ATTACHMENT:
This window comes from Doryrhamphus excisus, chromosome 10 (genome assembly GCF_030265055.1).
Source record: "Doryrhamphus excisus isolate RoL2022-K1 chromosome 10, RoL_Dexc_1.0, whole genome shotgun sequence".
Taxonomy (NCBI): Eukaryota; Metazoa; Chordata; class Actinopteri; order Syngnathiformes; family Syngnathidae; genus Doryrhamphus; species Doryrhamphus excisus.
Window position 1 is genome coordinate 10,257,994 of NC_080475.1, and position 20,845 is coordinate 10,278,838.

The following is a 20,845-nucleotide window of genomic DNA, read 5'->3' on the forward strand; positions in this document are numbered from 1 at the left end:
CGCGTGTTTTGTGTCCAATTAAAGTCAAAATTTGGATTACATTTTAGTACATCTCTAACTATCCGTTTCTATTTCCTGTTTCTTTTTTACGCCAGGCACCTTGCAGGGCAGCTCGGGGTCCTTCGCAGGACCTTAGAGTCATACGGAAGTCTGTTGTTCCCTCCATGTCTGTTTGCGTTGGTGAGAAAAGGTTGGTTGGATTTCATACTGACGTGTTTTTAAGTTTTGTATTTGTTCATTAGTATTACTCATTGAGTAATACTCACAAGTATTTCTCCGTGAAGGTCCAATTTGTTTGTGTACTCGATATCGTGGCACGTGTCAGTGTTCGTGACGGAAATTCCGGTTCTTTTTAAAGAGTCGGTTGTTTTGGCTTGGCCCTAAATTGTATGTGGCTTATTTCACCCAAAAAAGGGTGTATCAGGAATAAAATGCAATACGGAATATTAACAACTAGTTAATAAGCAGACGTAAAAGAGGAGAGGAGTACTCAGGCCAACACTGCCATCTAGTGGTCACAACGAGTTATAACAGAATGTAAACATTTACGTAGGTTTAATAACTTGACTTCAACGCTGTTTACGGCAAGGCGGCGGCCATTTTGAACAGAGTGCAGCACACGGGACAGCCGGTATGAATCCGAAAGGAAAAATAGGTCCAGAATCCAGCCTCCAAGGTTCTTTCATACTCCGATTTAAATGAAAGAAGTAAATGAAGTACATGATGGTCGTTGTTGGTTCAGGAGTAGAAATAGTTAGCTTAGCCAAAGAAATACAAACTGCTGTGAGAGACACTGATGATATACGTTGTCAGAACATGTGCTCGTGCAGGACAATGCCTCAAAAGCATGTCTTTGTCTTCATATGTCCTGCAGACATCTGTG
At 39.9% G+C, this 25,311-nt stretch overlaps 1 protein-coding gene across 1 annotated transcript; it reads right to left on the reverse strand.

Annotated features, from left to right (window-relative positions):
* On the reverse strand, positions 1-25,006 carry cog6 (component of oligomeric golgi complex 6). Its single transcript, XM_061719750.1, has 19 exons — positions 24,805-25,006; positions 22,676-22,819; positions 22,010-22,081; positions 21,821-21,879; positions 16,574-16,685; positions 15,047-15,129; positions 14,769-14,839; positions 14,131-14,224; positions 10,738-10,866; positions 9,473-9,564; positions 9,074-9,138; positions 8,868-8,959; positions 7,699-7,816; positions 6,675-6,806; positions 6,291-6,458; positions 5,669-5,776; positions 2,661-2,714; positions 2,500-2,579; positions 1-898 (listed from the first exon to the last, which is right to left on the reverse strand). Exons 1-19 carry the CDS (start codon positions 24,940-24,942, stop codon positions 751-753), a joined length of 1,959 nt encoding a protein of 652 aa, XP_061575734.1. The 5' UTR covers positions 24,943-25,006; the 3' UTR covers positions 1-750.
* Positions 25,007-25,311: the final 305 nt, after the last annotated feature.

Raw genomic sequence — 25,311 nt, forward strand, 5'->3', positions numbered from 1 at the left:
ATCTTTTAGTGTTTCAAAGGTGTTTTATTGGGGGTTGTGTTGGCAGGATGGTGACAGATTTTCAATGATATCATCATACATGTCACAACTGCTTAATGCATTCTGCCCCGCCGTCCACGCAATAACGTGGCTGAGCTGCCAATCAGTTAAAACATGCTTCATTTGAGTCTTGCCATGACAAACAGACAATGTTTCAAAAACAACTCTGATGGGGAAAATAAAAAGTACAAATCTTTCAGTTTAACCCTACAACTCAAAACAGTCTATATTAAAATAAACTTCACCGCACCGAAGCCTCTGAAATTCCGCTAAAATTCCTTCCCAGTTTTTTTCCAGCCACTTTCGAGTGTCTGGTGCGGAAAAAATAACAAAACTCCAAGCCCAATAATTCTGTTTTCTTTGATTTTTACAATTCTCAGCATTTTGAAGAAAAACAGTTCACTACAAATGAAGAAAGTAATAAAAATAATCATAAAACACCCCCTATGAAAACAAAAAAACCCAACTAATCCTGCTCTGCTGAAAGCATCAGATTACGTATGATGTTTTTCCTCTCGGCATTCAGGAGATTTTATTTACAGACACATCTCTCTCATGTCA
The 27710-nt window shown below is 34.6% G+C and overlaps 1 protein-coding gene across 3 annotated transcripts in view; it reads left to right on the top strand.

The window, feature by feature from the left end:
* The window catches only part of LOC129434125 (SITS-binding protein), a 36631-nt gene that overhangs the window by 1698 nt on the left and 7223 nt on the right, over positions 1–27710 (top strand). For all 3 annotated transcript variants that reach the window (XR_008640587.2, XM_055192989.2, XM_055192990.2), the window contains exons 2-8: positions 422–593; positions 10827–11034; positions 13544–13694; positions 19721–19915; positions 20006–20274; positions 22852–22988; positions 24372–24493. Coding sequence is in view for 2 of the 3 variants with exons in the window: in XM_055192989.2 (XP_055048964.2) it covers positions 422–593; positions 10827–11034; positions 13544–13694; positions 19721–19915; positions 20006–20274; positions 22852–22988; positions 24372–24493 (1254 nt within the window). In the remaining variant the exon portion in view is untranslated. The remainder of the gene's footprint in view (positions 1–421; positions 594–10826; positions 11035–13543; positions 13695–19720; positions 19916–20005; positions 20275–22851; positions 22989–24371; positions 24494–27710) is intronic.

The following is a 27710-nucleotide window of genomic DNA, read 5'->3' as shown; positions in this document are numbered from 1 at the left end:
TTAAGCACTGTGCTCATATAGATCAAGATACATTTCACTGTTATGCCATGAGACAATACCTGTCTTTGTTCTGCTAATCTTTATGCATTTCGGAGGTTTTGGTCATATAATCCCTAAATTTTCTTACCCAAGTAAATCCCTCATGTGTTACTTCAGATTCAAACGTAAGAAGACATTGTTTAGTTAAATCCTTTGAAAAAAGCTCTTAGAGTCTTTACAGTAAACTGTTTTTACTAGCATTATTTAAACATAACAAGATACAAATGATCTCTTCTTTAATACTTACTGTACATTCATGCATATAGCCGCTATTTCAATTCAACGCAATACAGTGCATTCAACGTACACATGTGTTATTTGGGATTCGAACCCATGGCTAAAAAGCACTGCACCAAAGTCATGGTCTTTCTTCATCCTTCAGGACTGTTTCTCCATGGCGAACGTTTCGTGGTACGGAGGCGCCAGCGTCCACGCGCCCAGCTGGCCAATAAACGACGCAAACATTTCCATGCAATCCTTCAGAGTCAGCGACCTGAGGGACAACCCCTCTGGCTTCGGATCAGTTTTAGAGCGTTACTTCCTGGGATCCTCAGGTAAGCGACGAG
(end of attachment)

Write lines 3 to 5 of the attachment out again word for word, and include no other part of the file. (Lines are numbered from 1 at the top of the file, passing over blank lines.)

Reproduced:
Taxonomy (NCBI): Eukaryota; Metazoa; Chordata; class Actinopteri; order Syngnathiformes; family Syngnathidae; genus Doryrhamphus; species Doryrhamphus excisus.
Window position 1 is genome coordinate 10,257,994 of NC_080475.1, and position 20,845 is coordinate 10,278,838.

The following is a 20,845-nucleotide window of genomic DNA, read 5'->3' on the forward strand; positions in this document are numbered from 1 at the left end: